The Kiplings and India: A Collection of Writings from British India, 1870-1900

The Plea of the Simla Dancers (Rudyard Kipling)


Too late alas! our song,
To remedy the wrong—
The rooms are taken from Us, swept and garnished for their fate.
But these tear-besprinkled pages
Shall attest to future ages
That we cried against the crime of it—too late alas! Too late.

"What have we ever done to bear this grudge?"
Was there no room save only in Benmore
Fordocket, duftar, and for office drudge,
Thatyou usurp our smoothest dancing floor?
Must babus do their work on polished teak?
Are ball-rooms fitted for the ink you spill?
Was there no other, cheaper house to seek?
You might have left them all at ''Strawberry Hill."

We never harmed you! Innocent our guise,
Dainty our shining feet, our voices low;
And we revolved to divers melodies,
And we were happy but a year ago.
To-night, the moon that watched our lightsome wiles—
That beamed upon us through the deodars—
Is wan with gazing on official files,
And desecrating desks disgust the stars.

Nay! by the memory of tuneful nights—
Nay! by the witchery of flying feet—
Nay! by the glamour of foredone delights—
By all things merry, musical, and meet—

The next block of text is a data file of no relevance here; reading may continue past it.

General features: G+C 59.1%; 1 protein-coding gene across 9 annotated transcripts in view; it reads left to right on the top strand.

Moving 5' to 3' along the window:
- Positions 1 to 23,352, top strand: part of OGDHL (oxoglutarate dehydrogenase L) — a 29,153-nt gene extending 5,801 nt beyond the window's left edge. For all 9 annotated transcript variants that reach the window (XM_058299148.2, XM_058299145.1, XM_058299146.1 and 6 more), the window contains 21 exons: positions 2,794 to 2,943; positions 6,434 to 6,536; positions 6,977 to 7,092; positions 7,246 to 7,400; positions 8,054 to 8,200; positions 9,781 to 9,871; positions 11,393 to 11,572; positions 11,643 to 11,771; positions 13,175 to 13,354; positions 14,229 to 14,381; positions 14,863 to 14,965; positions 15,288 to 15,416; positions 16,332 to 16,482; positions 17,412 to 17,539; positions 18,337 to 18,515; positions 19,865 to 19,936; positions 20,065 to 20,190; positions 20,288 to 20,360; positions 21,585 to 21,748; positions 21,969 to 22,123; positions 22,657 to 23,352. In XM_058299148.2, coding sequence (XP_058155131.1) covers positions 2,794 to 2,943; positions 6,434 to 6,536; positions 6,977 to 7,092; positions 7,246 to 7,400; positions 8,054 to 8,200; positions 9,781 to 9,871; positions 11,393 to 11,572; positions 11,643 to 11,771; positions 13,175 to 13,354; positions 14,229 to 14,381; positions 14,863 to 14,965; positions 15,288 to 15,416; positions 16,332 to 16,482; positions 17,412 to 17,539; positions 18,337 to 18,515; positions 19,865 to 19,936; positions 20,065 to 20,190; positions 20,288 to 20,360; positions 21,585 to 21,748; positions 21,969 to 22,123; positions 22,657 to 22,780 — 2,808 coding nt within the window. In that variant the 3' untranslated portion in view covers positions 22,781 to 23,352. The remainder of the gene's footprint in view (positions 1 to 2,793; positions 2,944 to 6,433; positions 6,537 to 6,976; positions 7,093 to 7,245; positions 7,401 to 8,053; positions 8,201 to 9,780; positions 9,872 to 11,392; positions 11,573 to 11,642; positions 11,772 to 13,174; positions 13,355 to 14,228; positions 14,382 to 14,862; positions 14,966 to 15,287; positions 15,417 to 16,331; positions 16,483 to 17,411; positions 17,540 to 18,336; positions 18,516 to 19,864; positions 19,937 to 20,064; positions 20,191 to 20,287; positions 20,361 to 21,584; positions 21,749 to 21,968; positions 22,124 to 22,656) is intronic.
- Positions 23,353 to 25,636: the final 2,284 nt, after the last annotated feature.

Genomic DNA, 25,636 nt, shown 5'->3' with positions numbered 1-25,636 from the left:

By wine that sparkled, and by sparkling eyes—
By wailing waltz—by reckless gallop's strain—
By dim verandas and by soft replies,
Give us our ravished ball-room back again!

Or—hearken to the curse we lay on you!
The ghosts of waltzes shall perplex your brain,
And murmurs of past merriment pursue
Your 'wildered clerks that they indite in vain;
And when you count your poor Provincial millions,
The only figures that your pen shall frame
Shall be the figures of dear, dear cotillions
Danced out in tumult long before you came.

Yea! "See Saw" shall upset your estimates,
"Dream Faces" shall your heavy heads bemuse,
Because your hand, unheeding, desecrates
Our temple; fit for higher, worthier use.
And all the long verandas, eloquent
With echoes of a score of Simla years,
Shall plague you with unbidden sentiment—
Babbling of kisses, laughter, love, and tears.

So shall you mazed amid old memories stand,
So shall you toil, and shall accomplish nought,
And ever in your ears a phantom Band
Shall blare away the staid official thought.
Wherefore -- and ere this awful curse he spoken,
Cast out your swarthy sacrilegious train,
And give -- ere dancing cease and hearts be broken -
Give us our ravished ball-room back again.

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